I believe Yorkshire’s Second XI have played at Stamford Bridge. It may be why three public address speakers adorn the clubhouse roof. They weren’t used during the York game.
Generally, the Low Catton Road facilities are excellent. Moreover, there is plenty of space to accommodate a decent crowd.
After mid-June surgery to my dodgy left eye (perversely, the right is 20/20), I’m still awaiting clearance to resume driving. My legal eagle wife, who couldn’t attend the game because she had a Monday report deadline to meet, gallantly dropped me off then later picked me up.
As we headed, outbound, along the A166, towards the River Derwent bridge bottleneck, I remarked that had we been able to travel back to the early 1960s, I could’ve caught the train at Earswick and jumped off at Stamford Bridge, whose station was a hundred yards or so from the cricket ground.
The station, abandoned in 1965, along with the rest of the York-Market Weighton-Beverley line, survives as a social club. Not much of a swap, especially when one considers how much Stamford Bridge has grown in the decades since closure.
York, never before in such trouble in this division, held their nerve to win by seven wickets. A visiting supporter told me York have been beset by injuries. In addition, a number of players simply haven’t scored the runs expected of them.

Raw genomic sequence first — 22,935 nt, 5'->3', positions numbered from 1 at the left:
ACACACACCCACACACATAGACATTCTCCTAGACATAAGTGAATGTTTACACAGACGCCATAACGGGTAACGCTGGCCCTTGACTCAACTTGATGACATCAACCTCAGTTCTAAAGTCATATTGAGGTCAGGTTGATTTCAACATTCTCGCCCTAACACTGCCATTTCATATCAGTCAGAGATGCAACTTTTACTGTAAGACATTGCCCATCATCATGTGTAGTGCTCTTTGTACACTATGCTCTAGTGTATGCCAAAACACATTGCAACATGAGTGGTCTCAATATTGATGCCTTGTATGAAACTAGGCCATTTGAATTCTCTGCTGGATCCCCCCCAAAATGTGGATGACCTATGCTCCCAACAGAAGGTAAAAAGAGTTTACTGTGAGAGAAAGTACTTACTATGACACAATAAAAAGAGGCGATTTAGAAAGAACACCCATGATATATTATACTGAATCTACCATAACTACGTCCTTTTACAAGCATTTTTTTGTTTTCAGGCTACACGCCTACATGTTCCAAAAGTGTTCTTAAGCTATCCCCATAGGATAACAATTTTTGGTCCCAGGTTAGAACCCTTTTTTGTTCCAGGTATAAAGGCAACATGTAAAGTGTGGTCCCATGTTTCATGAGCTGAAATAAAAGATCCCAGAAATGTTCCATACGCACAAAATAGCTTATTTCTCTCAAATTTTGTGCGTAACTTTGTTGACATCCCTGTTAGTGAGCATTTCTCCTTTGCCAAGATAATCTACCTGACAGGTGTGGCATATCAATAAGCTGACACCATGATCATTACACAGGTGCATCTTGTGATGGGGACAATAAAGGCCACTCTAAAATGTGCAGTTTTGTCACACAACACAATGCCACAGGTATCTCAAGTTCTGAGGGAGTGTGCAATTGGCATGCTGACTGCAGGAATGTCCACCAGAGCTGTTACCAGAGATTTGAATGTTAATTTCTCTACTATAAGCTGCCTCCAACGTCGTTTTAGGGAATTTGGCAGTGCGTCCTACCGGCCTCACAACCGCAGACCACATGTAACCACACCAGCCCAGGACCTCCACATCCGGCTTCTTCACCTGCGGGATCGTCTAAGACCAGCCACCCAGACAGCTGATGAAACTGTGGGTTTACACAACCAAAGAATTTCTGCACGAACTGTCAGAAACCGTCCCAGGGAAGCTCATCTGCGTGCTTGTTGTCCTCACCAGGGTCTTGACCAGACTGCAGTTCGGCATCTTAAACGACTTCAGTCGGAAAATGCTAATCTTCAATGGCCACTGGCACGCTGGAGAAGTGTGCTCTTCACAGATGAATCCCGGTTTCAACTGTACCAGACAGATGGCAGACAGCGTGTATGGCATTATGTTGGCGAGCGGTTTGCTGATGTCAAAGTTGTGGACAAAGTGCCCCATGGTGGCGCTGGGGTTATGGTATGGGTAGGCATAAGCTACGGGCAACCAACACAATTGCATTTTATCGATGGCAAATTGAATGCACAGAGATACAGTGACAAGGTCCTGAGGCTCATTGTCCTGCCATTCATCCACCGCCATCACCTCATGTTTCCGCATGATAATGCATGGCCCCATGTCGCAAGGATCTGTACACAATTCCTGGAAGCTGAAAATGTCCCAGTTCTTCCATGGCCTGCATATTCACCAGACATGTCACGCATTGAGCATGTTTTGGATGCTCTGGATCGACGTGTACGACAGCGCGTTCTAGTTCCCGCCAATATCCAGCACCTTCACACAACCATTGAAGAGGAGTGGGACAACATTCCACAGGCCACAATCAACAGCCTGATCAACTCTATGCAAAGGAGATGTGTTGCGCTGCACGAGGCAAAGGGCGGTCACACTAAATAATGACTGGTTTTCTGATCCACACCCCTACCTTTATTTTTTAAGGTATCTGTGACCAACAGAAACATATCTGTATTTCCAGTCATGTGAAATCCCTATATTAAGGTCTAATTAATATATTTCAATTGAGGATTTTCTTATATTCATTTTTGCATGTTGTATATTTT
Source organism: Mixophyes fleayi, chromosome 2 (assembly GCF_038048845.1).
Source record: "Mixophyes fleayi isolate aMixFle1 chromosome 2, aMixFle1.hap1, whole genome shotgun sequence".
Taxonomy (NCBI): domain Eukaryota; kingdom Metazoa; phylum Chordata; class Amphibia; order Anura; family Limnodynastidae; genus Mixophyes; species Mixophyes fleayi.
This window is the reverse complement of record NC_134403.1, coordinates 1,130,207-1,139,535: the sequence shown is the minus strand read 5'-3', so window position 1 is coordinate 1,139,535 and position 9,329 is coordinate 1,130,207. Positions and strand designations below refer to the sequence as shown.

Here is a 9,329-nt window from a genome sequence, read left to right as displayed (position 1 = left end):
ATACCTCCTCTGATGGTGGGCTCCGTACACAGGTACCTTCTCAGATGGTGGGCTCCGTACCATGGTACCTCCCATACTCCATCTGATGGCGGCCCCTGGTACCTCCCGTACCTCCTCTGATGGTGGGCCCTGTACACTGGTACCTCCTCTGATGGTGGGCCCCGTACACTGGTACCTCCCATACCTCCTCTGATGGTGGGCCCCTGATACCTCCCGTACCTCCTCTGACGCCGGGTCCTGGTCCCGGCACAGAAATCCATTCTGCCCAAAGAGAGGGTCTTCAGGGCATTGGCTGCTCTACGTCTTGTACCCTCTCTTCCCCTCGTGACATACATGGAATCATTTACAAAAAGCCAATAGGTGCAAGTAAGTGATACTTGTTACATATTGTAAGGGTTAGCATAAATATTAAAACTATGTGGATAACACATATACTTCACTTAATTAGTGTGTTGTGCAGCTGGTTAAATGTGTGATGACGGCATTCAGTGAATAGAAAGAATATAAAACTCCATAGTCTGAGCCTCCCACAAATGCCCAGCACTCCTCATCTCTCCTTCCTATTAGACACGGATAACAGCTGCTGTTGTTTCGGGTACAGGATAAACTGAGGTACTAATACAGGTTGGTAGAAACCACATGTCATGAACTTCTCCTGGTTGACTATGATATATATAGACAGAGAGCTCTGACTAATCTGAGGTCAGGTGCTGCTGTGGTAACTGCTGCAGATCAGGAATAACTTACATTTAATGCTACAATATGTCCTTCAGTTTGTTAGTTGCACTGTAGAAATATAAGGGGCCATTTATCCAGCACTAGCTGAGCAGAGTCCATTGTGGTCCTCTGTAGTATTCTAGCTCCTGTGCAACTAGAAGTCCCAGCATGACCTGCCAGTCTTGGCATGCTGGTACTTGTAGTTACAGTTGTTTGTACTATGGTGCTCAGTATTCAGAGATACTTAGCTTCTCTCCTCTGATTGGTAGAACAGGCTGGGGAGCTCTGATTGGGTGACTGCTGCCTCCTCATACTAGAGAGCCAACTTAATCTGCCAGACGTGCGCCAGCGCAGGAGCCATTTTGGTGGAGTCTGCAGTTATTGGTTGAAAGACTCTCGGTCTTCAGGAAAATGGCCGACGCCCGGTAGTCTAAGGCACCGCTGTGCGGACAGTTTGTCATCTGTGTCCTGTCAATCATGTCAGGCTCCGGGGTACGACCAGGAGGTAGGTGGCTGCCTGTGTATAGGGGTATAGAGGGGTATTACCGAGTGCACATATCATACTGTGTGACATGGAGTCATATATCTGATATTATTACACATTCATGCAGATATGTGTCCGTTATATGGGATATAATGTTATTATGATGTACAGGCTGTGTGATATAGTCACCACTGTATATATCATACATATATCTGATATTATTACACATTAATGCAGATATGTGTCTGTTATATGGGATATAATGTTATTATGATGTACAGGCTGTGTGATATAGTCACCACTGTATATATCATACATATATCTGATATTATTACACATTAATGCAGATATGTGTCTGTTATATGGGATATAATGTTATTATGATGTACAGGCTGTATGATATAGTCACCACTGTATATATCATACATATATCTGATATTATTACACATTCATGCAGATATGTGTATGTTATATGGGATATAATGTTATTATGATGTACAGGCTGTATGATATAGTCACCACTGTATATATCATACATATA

He felt the division had been tighter than in previous years, making the margin for error slimmer than usual. York, he said, were looking to stay up then build towards a better 2022.
Defeat, coupled with Harrogate’s surprise six-wicket victory at Dunnington, saw Stamford Bridge plunge a place into the relegation zone. They are now two points from safety. Driffield Town gave themselves a glimmer of hope of avoiding the drop after winning, by five runs, at Sherriff Hutton Bridge. I bet that was a good one.
To be frank, Stamford Bridge looked relegation fodder. Only too obviously short on confidence, they batted without care and their fielding was much less secure than York’s.
Having opted to bat, the hosts soon slid to 9-2 then 36-3. Red-helmeted Dominic Blampied, in at No 3, rode his luck in hitting 26. He played and missed a few times, and edged several flashing shots over the slips. No 6 Martyn Woodliffe enlivened proceedings by hitting a four then a six in consecutive deliveries before departing for 15.
From 93-8, the hosts did well to post 131, off 39.2 overs. They were indebted to tailender Jake Dickinson, who contributed an unbeaten 28 and, with William Robertson (9), another red helmet wearer, added 34 for the ninth wicket. Ryan McKendry (3-22) returned the best bowling figures. Simon Lambert finished with 2-6.
A couple of York’s catches were tremendous. The pick was a one-handed take, diving backwards, at square leg, by Clarke Doughney. Liam Burgess was the unlucky batter.
York adopted a patient approach when replying. Stamford Bridge had them 55-2 but, at 73-2, dropped No 3 McKendry (34).
“You can’t afford to do that with McKendry,” observed an elderly gentleman, as he strolled past my seat. The culprit appeared to lose his footing.
Finlay Bean (40 not out) and McKendry went on to compile a third-wicket stand worth 50. Dave Chaplin took 2-43 as York reached 132-3 in 34.5 overs.
Near the end, a frustrated home player, having watched a team-mate fumble a regulation stop, called out: “Any danger of picking one up cleanly?”
It summed up Stamford Bridge’s afternoon.